RAWALPINDI: The District Price Control Committee on Saturday failed to fix the prices of meat and roti (bread) due to resistance from butchers and nanbais (bread makers) who wanted an increase in the prices.

A meeting of the price control committee was held at the deputy commissioner’s office, which was chaired by Additional Deputy Commissioner (Revenue) Rizwan Qadeer and Additional Deputy Commissioner (General) Nausheen Sarwar, and attended by traders’ representatives and senior officials of the district administration. The meeting fixed the price of milk at Rs80 per litre and curd at Rs90 per kg against their current market prices of Rs110 per litre and Rs120 per kg, respectively. However, it allowed increase of Rs10 per kg in the prices of rice and pulses.

Price of milk set at Rs80 per litre, curd at Rs90 per kg

Meanwhile, the nanbais demanded an increase in the prices of roti and naan, but the committee postponed the decision for a week. Deputy Commissioner Ali Randhawa was not in town and the committee failed to reach a consensus on the prices.

The committee also discussed prices of mutton and beef. Butchers did not attend the meeting, saying that the rates proposed by the district price committee were irrational.

It proposed to fix the price of mutton at Rs800 per kg and beef at Rs450 per kg, which are said to be lower than the current market prices. Presently, mutton is being sold at a price between Rs1,050 and Rs1,100 per kg and beef costs Rs550-Rs600 per kg.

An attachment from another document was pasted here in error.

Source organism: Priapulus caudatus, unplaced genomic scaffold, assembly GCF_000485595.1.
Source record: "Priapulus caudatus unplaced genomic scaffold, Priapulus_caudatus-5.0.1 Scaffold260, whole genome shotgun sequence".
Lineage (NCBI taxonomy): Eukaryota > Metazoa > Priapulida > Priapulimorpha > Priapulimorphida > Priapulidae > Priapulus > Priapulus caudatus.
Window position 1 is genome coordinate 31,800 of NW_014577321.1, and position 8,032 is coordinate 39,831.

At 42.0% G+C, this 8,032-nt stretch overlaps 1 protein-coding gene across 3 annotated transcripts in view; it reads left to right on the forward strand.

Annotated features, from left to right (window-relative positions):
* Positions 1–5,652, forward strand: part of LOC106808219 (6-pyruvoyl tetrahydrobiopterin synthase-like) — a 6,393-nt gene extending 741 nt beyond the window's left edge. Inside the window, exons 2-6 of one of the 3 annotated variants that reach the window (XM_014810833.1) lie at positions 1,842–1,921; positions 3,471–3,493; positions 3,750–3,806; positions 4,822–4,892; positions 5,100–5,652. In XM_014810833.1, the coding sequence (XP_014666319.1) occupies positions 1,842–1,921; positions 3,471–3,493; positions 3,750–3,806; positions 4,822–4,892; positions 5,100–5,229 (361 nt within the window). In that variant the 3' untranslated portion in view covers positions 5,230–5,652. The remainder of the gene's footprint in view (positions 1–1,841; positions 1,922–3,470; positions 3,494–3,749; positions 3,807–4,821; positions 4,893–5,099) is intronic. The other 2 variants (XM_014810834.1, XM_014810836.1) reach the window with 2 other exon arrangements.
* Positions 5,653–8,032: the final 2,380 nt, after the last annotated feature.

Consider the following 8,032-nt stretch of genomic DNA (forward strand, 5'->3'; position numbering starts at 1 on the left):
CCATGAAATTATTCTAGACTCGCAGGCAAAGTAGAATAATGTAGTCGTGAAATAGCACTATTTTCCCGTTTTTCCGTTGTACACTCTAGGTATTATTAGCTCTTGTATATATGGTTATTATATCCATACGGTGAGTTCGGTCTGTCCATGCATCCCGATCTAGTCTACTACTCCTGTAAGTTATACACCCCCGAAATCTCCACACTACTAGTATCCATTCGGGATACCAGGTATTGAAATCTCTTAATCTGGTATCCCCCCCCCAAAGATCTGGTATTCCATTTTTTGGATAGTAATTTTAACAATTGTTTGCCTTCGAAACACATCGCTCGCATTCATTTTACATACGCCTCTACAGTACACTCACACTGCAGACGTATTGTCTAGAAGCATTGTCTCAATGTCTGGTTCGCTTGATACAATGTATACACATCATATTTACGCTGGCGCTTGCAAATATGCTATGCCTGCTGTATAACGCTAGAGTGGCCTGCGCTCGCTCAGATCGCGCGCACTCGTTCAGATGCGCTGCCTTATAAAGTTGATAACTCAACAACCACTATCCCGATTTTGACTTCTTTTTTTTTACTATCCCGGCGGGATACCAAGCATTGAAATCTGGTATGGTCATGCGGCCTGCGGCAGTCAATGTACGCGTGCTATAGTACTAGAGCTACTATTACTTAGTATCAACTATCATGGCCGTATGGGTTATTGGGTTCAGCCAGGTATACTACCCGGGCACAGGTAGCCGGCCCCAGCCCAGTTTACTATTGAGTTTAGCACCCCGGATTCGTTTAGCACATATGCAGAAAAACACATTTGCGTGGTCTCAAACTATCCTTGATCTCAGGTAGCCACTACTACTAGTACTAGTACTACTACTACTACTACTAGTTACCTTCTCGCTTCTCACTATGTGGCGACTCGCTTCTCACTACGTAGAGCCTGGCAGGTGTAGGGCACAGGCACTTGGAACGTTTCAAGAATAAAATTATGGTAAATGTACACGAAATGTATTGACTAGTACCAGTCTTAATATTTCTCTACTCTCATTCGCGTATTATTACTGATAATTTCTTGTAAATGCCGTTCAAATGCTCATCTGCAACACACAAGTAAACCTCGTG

Talking to Dawn, Rawalpindi Traders Association President Shahid Ghafoor Paracha said that they had requested the district administration to fix the prices of edibles taking into account inflation and after checking the market situation.

He said that it was not possible for the traders to sell the products at cheaper rates while they were getting the same by spending more. He said that the government had to rationalise the prices accordingly.

Mr Paracha said that the district administration fixed the prices without taking them into confidence and feared that traders would face problems as price magistrates would issue them challans for overcharging.

“The butchers usually buy animals at higher prices from the retail market and it is not possible for them to sell the meat at low prices fixed by the district administration. The prices of sugar and rice have gone up and the shopkeepers have to sell the same at higher prices,” he said.

When contacted, a senior official of the district administration said that the prices of mutton, beef, roti and other edibles would be revised in the coming days after consultation with the traders and other stakeholders.

Published in Dawn, July 21st, 2019